An Introduction to Shamanism
The teachings of traditional shamanism are being revived in our times and have permeated many fields of contemporary life and work, with deep roots of connection to practices such as mindfulness, and a host of healing and therapeutic techniques.
‘Shaman’ is a word originally used by the Tungus tribe in Siberia, and is translated as ‘the one who sees’, ‘the one who knows’ or ‘the one who sees in the dark’. A shaman can be female or male.
With evidence of practice as far back as the Paleolithic, shamanism is a spiritual tradition, a mysticism, more than a religion. It is a way of understanding and perceiving reality that has similar traits in tribal cultures across the globe: everything has consciousness and soul, everything is alive and is animated. Therefore all manifestations of life are to be respected, whether rivers, mountains, trees or stones. They are an expression of a greater mystery that links us all.
There is a visible world, ‘this reality’, as defined by the senses and the rational mind. There is also an invisible world, the world of spirit and energy accessed through psychic ability, meditation, trance, and contemplation. For there to be harmony and balance in life and in society, both realms (the visible and the invisible) need to be given their proper place. The shaman is a messenger between these two worlds; they know the art of travelling back and forth between them; they bring messages to and from the spirit world in order to heal what needs re-balancing, creating equilibrium in the community, and in the greater cosmos. Thus shamans have the ability to transcend: to see and understand that which is hidden. When bringing healing to people, the shaman works as a vessel for spirit and is not the source of the healing.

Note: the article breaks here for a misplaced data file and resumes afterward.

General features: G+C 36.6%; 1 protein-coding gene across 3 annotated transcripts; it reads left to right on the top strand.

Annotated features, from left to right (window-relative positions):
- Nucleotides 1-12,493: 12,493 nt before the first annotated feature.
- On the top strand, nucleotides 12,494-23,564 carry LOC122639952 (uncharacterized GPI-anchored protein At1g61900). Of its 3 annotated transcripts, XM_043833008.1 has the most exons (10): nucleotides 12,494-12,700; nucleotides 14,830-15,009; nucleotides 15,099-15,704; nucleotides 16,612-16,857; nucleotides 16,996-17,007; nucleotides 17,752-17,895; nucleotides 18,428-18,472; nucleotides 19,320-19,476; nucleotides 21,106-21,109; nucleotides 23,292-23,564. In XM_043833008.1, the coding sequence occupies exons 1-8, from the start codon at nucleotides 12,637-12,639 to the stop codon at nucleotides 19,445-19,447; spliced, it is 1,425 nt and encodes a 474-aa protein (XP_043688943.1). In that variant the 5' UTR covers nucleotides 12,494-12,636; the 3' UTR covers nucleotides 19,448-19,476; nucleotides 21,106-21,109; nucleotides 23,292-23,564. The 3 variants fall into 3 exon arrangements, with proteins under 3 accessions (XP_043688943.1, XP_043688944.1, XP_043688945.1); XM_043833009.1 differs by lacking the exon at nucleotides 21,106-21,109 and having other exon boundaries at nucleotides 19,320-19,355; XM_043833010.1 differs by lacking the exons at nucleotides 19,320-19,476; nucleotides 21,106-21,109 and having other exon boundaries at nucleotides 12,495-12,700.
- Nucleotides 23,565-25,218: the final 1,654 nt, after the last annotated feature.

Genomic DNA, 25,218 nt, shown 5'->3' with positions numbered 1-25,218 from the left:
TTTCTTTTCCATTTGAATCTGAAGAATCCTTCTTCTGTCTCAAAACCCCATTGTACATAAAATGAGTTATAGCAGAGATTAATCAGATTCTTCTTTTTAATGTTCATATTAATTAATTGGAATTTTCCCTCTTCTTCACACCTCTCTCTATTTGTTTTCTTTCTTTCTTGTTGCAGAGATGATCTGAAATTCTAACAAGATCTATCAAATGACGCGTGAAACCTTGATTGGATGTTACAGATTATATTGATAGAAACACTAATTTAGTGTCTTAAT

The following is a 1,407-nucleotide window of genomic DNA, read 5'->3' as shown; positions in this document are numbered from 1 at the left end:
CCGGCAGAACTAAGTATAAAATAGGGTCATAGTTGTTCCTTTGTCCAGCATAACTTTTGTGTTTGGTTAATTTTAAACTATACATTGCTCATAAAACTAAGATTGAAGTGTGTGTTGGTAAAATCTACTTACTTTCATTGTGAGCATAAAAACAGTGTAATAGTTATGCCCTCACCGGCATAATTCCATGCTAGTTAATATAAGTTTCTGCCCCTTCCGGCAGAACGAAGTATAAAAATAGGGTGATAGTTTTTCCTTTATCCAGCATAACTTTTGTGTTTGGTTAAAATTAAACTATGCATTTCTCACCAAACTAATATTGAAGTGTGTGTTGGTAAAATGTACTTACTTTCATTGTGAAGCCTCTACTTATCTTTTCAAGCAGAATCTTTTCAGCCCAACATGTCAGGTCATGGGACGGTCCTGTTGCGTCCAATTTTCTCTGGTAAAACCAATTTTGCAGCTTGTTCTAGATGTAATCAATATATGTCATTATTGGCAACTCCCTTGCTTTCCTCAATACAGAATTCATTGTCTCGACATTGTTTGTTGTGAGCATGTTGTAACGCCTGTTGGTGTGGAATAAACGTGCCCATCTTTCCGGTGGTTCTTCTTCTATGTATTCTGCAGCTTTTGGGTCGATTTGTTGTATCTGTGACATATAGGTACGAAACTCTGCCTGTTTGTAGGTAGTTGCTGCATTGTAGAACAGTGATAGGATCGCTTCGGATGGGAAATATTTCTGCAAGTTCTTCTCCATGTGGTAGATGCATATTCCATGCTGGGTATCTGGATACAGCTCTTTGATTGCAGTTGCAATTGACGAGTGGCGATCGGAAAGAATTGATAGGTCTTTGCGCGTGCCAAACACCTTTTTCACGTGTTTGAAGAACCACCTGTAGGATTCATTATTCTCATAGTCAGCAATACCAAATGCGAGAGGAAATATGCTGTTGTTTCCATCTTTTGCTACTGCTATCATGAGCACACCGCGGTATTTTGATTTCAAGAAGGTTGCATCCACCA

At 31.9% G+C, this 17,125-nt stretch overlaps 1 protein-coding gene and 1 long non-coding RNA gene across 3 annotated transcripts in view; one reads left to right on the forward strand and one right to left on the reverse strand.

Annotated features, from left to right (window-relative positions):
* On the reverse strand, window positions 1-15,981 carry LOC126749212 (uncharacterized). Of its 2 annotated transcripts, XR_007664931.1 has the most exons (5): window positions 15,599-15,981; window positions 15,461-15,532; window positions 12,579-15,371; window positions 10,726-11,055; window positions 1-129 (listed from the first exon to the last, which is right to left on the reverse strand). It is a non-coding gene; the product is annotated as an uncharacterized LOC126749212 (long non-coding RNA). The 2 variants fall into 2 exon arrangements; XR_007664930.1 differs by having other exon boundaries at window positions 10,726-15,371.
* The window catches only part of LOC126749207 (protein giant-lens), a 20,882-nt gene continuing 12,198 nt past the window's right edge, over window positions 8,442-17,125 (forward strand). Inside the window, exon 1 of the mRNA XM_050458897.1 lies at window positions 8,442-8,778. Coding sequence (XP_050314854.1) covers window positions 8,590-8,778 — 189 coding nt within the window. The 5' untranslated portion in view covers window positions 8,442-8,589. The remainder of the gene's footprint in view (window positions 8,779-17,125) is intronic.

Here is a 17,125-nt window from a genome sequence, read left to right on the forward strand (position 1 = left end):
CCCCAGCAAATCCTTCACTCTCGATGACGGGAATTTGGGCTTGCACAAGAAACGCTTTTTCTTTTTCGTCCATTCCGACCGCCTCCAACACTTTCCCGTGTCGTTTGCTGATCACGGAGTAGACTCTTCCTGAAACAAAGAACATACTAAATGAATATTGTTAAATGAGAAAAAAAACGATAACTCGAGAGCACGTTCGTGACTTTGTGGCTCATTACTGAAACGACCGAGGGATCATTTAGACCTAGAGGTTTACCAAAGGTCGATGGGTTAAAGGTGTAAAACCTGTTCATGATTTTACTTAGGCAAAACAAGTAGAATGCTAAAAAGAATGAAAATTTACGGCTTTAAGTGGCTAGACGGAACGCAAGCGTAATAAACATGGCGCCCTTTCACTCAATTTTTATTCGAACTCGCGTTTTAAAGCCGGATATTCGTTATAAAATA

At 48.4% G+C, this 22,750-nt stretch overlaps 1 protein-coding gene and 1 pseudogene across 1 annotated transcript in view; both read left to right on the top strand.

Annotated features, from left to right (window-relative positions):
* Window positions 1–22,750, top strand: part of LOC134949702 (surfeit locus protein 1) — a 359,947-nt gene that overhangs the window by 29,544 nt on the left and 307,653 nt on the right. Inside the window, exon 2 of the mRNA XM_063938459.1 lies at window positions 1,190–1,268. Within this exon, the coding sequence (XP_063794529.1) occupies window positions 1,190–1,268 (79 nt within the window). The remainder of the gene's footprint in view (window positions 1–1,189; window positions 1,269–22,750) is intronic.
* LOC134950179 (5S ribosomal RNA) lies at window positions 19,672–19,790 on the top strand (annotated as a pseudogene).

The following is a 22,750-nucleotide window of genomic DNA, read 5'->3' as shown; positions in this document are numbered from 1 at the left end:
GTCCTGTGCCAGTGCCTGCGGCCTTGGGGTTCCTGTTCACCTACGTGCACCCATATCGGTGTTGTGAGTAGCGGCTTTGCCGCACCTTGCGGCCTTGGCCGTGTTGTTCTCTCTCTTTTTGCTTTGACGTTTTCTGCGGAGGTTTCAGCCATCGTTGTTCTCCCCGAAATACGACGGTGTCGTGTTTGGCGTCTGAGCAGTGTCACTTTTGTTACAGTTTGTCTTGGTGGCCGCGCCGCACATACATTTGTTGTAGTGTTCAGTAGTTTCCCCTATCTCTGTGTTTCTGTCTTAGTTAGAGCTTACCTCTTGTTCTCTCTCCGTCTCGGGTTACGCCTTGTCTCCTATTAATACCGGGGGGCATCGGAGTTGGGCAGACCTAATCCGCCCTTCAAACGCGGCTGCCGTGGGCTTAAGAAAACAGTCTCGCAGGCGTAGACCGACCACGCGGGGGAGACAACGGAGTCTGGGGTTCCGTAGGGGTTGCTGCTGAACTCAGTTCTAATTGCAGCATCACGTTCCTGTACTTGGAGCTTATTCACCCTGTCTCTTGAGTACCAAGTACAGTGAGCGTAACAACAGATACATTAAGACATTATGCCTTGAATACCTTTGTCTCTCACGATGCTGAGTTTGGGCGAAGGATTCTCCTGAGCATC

To find out more, explore the articles by Chris below
‘The Setting of the Sun’ is a shamanic method of breathwork to clear the events of the day from your mind and heart, enabling deeper dreams.
Shamans tell us that is time to take the heritage of our ancient wisdom and step forward into a new world, leaving behind outdated ways.
Let the jaguar teach you how to observe yourself, to track your own patterns, and ultimately to embrace death in order to live life fully.
A shaman is ‘the one who sees’. What kind of seeing is this, and how can a person enter into it safely, and with respect for the origins of shamanic knowledge and practice?
Discover how the humble beetle can teach you about renewal, the power of spirit, and the protection of trust – very different from that of fear.
One of our most common birds, pigeons bring us the challenge of ‘seeing’ in the shamanic sense, a way that opens the heart to deeper layers of meaning.
Here is a bird that demonstrates a mastery of invisibility, yet teaches the power of sharing what’s in the dark.
The journey from your head to your heart can be a long one. Our hearts know the deep joy of just being alive, but fear can confuse us.
Knowing a power animal can benefit not just the individual in their authentic self, but also the whole circle of life. Read more about how a power animal can enhance your access to the guidance of your instinctual wisdom.
What does it mean to walk the path of the Lone Wolf? Find out more about leaving behind the world that you know, being willing to take a risk, and set out into the unknown in order to find yourself, your power, your true destiny.
There are two fundamental aspects to the mind: the inner mind and the outer mind. The inner mind is a shamanic mind that has a spiritual essence, and it understands that all of life is connected…
Chris explains what is involved in authentic shamanic training which is true to traditional shamanism – training in which the heart and spirit of this ancient tradition is kept alive and vibrant, and this essence pervades all the teachings.
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